The output terminals of the flip-flops are connected to the carry input (CI) terminals of the next higher flip-flop, and also to input terminals of gates 48-51, which are enabled to pass data therethrough as a function of the state of a latch 52. The CK signal on line 20 is coupled to the clock (CK) input terminal of the latch 52, and the RDTMR signal on the line 26 is coupled to the data (D) input terminal of latch 52. Accordingly, the contents of the timer circuit are transmitted to bus 16, through gates 48-55, as a function of the state of the latch 52, which is set on the CK signal immediately following a RDTMR active high signal.
The contents of the timer circuit may be changed in response to the data word on bus 16, but only when the LDTMR signal is active or high.
Referring now to FIG. 4, a logic diagram is shown of the means for generating a first modification of the count signal. The CK signal supplied on the line 20 is coupled to the input of a frequency divider/count pulse generator circuit 55, which is of conventional design. The circuit 55 changes the time between pulses of the CK signal (waveform 30, FIG.2) to that of the CNT signal (waveform 31, FIG.2), which is 2400 nanoseconds. The CNT signal is then coupled to the inputs of an INVERTER 56 and an AND gate 57. The output of the INVERTER 56 is coupled to one of two inputs of an AND gate 58, and the output thereof is coupled to one of two inputs of an OR gate 59. The LDTMR signal on line 24 is coupled to the second input of the OR gate 59. The output of the OR gate 59 is coupled to one of two inputs of an AND gate 60, and the second input thereof is coupled to a not reset signal (RST), which is supplied on a line 61 from the user module 12 (FIG. 1).
The output of the AND gate 60 is coupled to the data (D) input terminal of a latch 62, and the clock input terminal thereof is coupled to the CK signal line 20. The true output (Q) of the latch 62 is coupled to the second input of the AND gate 58, and to the first of two inputs of an INVERTER 63. The second input of the INVERTER 63 is coupled to the LDTMR signal line 24, and the output thereof is coupled to the second input of the AND gate 57. The output of the AND gate 57 is coupled to a line 64, which is disposed for supplying a modified version of the CNT signal (hereafter referred to as CNT').
The operation of the circuit of FIG. 4 will become clear following an explanation of the timing diagram shown in FIG. 5, wherein waveform 70 represents the CK signal supplied on the line 20. Waveform 71 represents the LDTMR signal supplied on the line 24 and waveform 72 represents a signal referred to herein as inhibit (INH), which is the output of the INVERTER 63 (FIG. 4). The time in which waveform 72 is high (i.e., positive) is adequate time for the carry signal (waveform 33, FIG. 2) to stabilize. Hence, the first CNT pulse after the LDTMR signal is ignored. Waveform 73 represents the CNT signal supplied at the output of the circuit 55. The circuit shown in FIG. 4 is essentially a latch that is set by the LDTMR signal and reset by the next following CNT signal. The duration of the INH signal appearing at the output of the NOR gate 63 ensures adequate time for the timer circuit to stabilize prior to the next CNT signal and this time is equal to the time between the LDTMR signal going active and the very next positive transition of the CNT signal. Hence, throw away the next CNT signal after the LDTMR signal goes active, thereby avoiding the problem. This does not cause any meaningful error in the timer circuit since it would only be off by two millionths of a second, which is substantially less than any error in the oscillator 22.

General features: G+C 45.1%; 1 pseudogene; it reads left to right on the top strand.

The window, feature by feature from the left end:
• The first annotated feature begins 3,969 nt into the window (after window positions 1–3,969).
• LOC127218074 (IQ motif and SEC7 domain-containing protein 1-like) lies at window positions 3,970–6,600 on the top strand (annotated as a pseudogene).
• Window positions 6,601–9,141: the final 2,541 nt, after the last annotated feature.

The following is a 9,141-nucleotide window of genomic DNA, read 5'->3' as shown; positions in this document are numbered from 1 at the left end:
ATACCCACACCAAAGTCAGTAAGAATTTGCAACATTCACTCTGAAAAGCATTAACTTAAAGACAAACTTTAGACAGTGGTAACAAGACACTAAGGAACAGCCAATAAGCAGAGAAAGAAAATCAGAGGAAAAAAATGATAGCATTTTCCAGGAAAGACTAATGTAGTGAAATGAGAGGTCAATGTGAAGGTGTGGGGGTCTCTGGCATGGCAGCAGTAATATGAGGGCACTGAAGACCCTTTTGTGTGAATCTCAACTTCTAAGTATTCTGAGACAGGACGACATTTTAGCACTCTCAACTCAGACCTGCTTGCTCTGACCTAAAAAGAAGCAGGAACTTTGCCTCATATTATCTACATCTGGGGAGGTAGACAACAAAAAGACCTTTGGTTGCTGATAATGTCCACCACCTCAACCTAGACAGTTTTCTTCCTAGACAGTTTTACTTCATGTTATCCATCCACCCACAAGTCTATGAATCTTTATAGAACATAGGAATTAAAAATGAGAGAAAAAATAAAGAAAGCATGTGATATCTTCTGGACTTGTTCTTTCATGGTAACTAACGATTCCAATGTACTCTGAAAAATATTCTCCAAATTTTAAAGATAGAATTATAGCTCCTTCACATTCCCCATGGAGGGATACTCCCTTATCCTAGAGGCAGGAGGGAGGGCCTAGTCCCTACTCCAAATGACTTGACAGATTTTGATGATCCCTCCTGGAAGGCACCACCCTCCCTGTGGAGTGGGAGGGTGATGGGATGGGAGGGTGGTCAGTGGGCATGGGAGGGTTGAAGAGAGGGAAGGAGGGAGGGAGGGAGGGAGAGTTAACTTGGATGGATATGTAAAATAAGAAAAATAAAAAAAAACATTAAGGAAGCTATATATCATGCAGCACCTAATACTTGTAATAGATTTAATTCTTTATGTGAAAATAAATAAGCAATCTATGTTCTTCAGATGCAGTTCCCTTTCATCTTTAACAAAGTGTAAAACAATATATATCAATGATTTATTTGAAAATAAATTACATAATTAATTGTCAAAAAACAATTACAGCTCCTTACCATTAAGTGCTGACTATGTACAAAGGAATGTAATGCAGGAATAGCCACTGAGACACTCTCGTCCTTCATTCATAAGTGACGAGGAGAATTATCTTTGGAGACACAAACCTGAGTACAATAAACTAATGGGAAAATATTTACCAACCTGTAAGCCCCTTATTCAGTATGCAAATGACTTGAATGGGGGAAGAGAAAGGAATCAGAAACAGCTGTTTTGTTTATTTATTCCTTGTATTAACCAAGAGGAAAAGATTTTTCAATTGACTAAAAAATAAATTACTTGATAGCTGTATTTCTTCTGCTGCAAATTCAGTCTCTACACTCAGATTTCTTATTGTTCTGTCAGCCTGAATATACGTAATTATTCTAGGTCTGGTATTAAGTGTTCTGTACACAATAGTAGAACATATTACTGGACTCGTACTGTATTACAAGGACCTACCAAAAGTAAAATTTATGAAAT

Referring now to FIG. 6, a logic diagram is shown of the means for generating the second modification of the timer count signal (hereafter CNT"). The output of the AND gate 57 (FIG. 4) is coupled to the first of two input terminals of each of an AND gate 70 and an OR gate 71. The output of the OR gate 71 is coupled to the line 46, which transmits the CNT" signal to the timer circuit (FIG. 3). The line 26, which transmits the RDTMR signal, is coupled to the second input of the AND gate 70. The line 20, which transmits the CK signal, is coupled to the input of an inverter 72 and to the clock (CK) input of a latch 73. The output of the AND gate 70 is coupled to the data (D) input of the latch 73, and the true (Q) output of the latch 73 is coupled to the second input of the OR gate 71.